Myra imagines herself in the Galapagos Islands with its Darwin’s finches and blue-footed boobies, famous tortoises and amazingly blue sea waters, even as her little brothers break things and mud-wrestle, her big sister drops out of college and moves back home pregnant, both parents work long hours, the family’s carpool schedules look like battle plans – no wonder that Myra feels like she’s holding everything together, even when Erik breaks up with her.

Visit Myra’s study group site at Antelope Island on the Great Salt Lake in the author’s slideshow, watch for the next little brother disaster, and cross your fingers that Myra wins that scholarship!

Find Girls Don’t Fly  at your local library or independent bookstore; if you order from the author’s favorite  local indie bookstore, be sure to request an autographed copy!
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Book info: Girls Don’t Fly / Kristen Chandler. Viking, 2011. [author’s website] [publisher site] [book trailer]

My Book Talk: Oh, how Myra feels trapped! Her perfect big sister is suddenly pregnant, her three little brothers are a constant noisy mess, and now Erik wants “some space” – this isn’t how spring of senior year should go!

When their AP Biology teacher announces a scholarship to study birds in the Galapagos Islands, Myra decides to go for it, even if it does require early morning Saturday excursions to Great Salt Lake Marina’s bird observation area and a “high level” scientific study proposal write-up and… $1,000 toward travel costs. Maybe she can scrape together that much money in just 3 months working part-time at the ice cream shop, right?

Saturday 6 a.m. really is early, but the University of Utah graduate assistant who’s leading the bird studies is enthusiastic enough to wake everyone up. Pete is excited that two high school kids from his hometown have a shot at this scholarship, so he helps them all with their project proposals as much as the rules allow.

Erik makes yet another mistake at the ice cream shop and expects Myra to cover for him like she did while they were dating. When she doesn’t and the manager insinuates that she’s irresponsible like her big sister, Myra just quits.

Now she’s got to find another job in this little town. Mom and Dad think she’s saving money to go to dental hygienist school; Myra hasn’t exactly told them that the scholarship requires that $1,000 travel fee, and they don’t seem too optimistic about her winning it anyway, especially when future-dentist Erik is also a competitor.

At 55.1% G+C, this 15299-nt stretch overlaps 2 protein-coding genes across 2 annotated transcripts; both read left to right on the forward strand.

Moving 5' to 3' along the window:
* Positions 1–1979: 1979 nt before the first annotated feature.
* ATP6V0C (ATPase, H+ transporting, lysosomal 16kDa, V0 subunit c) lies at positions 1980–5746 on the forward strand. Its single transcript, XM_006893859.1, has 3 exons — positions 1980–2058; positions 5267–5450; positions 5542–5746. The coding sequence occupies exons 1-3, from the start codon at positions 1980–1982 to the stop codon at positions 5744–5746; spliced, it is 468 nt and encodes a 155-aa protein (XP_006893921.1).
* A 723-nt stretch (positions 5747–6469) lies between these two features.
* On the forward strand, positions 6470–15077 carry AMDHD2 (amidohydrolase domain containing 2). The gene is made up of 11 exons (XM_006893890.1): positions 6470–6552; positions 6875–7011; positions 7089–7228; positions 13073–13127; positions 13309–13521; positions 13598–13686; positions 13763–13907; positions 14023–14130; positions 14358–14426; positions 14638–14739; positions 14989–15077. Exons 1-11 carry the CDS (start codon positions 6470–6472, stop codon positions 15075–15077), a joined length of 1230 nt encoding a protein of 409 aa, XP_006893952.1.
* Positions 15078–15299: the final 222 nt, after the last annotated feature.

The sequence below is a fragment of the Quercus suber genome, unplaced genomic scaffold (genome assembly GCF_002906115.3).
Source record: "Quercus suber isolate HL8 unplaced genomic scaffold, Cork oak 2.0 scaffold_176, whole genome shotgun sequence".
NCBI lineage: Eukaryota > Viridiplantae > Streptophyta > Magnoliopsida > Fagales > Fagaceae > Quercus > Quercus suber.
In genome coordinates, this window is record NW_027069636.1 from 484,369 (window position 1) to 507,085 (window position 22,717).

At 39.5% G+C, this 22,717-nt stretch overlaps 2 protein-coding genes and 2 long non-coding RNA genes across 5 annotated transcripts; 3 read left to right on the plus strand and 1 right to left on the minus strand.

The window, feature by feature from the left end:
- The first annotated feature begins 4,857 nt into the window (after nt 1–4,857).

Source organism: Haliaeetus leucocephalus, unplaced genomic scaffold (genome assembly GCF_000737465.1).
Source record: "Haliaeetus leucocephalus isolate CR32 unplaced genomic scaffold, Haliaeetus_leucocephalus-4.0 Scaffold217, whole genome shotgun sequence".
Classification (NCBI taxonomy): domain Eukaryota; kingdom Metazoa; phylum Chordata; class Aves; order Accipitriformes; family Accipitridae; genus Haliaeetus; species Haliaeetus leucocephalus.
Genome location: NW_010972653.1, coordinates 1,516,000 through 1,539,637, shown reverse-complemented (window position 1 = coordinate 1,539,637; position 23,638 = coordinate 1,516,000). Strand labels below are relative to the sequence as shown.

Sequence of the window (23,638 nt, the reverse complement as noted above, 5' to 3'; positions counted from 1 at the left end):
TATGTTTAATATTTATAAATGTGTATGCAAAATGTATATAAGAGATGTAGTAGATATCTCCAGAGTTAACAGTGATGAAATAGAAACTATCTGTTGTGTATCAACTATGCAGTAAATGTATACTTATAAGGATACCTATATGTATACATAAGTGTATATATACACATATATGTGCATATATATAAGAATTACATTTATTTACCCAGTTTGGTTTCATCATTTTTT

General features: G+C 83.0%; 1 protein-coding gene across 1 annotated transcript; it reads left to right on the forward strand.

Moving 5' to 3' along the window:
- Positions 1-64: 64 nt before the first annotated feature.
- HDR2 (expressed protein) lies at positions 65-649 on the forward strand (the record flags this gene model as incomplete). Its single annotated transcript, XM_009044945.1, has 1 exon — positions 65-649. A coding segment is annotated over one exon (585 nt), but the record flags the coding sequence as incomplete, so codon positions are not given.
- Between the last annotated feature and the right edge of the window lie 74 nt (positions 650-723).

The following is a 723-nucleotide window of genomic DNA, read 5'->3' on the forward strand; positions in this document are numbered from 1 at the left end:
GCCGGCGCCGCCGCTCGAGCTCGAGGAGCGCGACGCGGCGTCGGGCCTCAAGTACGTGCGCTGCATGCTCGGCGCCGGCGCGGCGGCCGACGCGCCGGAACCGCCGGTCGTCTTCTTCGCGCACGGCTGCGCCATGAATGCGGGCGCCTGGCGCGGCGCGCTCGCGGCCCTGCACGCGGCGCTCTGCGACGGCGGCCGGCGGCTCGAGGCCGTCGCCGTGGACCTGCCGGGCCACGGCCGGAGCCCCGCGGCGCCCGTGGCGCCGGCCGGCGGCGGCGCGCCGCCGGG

When the marina secretary quits, the Lake ranger offers Myra the job, part-time till school’s out, then full-time in the busy summer. Alright! A chance to earn the money she needs, do some extra bird-watching for the seminars, and Pete is at the marina whenever he’s not in class.

But can Myra really get away from this town where her family is judged because they don’t go to church like everyone else?
Can she come up with a scientific study idea that’s better than Erik’s so she can win the scholarship?
Can she keep thinking of Pete as only the group’s study leader instead of something more?

Everyone knows that Girls Don’t Fly, but Myra is determined to change all that in this story of family, dreams, life, and longing. (One of 5,000 books recommended on www.abookandahug.com) Review copy and cover image courtesy of the publisher.

The Springsweet, by Saundra Mitchell (fiction) – visions on the high plains

Dowsing.
Divining for water.
Rhabdomancy.
Water-witching.

Whatever the name, being able to show just where to drill a water well is an enviable talent in arid places, but not without its consequences. Who could imagine that West Glory’s “springsweet” would be a young lady escaping back-East gossip by moving to the Oklahoma Territory’s vast plains?

And Zora could scarcely have dreamed that her train trip West would bring her to a sodhouse, a nearby all-black town that reminds her of home, a barn-raising, and two unlikely suitors?

While you can read this just-published book on its own, you’ll get a fuller picture of Zora’s life and gifts by reading The Vespertine (my recommendation) first. Just can’t wait for the promised third book to see where Zora’s talent takes her!

So, do you think that dowsing really works?
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Book info: The Springsweet / Saundra Mitchell. Harcourt, 2012. [author’s website] [book website] [publisher site] [book trailer]  

My Recommendation: Ever-separated from her fiancé and her cousin, Zora decides to escape the strictures of Baltimore society by heading West. How can she face friends who don’t understand her continued mourning, family members who expect her to settle for a normal life after losing Amelia’s visions and Thomas’ healing touch?

Rather than allowing seventeen-year-old Zora to marry a widower and raise his children in some log cabin, her mother arranges for her to stay with Aunt Birdie and little Louella at their homestead in the Oklahoma Territory. Rattling westward by train and coach, Zora is jolted when bandits rob the stage just a few miles from her destination, smashing the luggage, and taking the locket that Thomas gave her.